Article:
Caspar said...

Pay no attention to that man behind the curtain.


Lauren,

If it's "Period. End of story." then what are you doing here? Why are you reading and commenting? We have just begun to present what Scripture says on this issue, but if you are so sure that God says nothing more what is your purpose in continuing to participate here? I haven't thought of you as just a heckler. I thought you were truly interested in considering the arguments presented here.

I hope you keep an open mind and let the presented Scriptural arguments speak to you.

Caspar

Eric Phillips said...

Caspar apparently sees two categories of people who disagree with him: those who have an open mind (i.e. who must inevitably agree with him once he's made all his arguments), and "hecklers." I guess that's why he refuses to engage his critics rationally once he's determined that he can't convince them.

Pr. David Rufner said...

Lauren,

As a Pastor I would be greatly concerned if through catechesis I had parishoners who in the study of the Lord's Word would rejoice in what the Lord gives in the Lord's Supper and then would refrain from receiving it week after week, month after month, and longer.

On this matter Dr. Luther writes the following in the L.C. (Kolb/Wengert pg. 471): 'However, you may say, "But the words are added, 'as often as you do it'; so he compels no one, but leaves it to our free choice." Answer: That is true, but it does not say that we should never partake of it. Indeed, precisely his words, "as often as you do it," imply that we should do it frequently.'

Lauren said...

Caspar,
I'm here because I find the views and thoughts on this blog interesting. I have read the presented Scriptural arguments and do not draw the same conclusions that you do. Should I stop reading them if I don't agree?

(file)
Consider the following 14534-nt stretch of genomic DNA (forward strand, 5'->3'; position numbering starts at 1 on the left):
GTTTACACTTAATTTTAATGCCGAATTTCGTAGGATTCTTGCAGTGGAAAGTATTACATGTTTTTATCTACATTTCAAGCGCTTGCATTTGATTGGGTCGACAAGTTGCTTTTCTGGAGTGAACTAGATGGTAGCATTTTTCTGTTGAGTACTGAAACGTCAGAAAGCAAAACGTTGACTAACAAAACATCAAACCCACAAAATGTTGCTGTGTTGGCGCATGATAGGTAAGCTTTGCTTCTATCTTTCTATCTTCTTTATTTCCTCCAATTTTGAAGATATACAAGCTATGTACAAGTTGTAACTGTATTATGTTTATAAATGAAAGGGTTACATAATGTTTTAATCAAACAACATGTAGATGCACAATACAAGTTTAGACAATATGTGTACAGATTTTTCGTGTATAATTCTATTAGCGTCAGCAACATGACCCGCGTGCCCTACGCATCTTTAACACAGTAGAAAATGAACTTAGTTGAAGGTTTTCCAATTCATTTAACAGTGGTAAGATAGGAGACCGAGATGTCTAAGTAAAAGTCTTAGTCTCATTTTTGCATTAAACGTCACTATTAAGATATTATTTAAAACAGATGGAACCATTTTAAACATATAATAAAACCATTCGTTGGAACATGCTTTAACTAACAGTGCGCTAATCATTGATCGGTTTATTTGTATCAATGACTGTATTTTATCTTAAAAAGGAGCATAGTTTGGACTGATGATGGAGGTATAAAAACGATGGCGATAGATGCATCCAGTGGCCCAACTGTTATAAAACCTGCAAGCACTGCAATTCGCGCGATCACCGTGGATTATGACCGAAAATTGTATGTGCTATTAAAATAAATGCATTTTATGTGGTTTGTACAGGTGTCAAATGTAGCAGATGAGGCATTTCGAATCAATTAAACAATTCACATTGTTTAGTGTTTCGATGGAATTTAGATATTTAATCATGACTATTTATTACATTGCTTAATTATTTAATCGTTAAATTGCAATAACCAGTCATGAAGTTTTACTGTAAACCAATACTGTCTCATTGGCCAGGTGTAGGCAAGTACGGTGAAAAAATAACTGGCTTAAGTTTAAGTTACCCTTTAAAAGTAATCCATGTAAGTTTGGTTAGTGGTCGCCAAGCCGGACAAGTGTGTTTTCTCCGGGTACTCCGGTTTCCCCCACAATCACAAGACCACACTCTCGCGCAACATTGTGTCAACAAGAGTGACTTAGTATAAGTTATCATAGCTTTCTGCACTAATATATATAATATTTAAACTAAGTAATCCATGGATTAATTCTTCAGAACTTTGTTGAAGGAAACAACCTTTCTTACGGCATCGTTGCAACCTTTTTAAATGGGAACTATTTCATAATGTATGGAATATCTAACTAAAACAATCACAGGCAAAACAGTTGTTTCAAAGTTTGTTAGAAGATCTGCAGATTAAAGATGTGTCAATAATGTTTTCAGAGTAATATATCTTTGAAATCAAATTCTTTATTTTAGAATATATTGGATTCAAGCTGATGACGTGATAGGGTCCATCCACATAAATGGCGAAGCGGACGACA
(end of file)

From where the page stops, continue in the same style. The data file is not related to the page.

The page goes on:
Lauren said...

Pr. Rufner,
I agree that we partake of the Lord's Supper often. And yes, I agree that we have children within marriage. I'm simply saying it's parlous to add specifics to God's command.

Lauren said...

Caspar,
In an earier post to Eric, you noted that simply because God doesn't give us a prescribed number of children to have (which he clearly doesn't) doesn't mean we should "decrease" the number of children God wants to give us. Am I understanding you to say if a husband and wife don't conceive each and every time the wife is fertile they are decreasing the number of children God wants for them? Is that correct? Thanks!

Caspar said...

Lauren,

Good active listening!

God decides if and when to bless us with children. He makes no mistakes. If He holds his creative hand back from a specific act of marital intercourse, that is His business, not ours.

When we intentionally modify the natural relations between husband and wife with the intent of holding God's creative hand at bay, we are sinning.

This is what I mean when I say that just because God doesn't prescribe a specific number of children as required per marriage doesn't mean we have a right to decrease the number of children God wants to give us.

Here's an analogy, which like all analogies has its limitations:

There aren't a specific number of good works we are obliged to perform in faith. We don't "have to" do any. Yet faith without works is dead. The works do not create the faith, they are evidence that faith is alive. When works stop, it is obvious that faith has died. When we simply fail to do this or that good work prepared by God for us, we have stumbled into sin. We all do this every day. But if we make a premeditated decision that we are just not going to do any good works for a while, we are living in sin.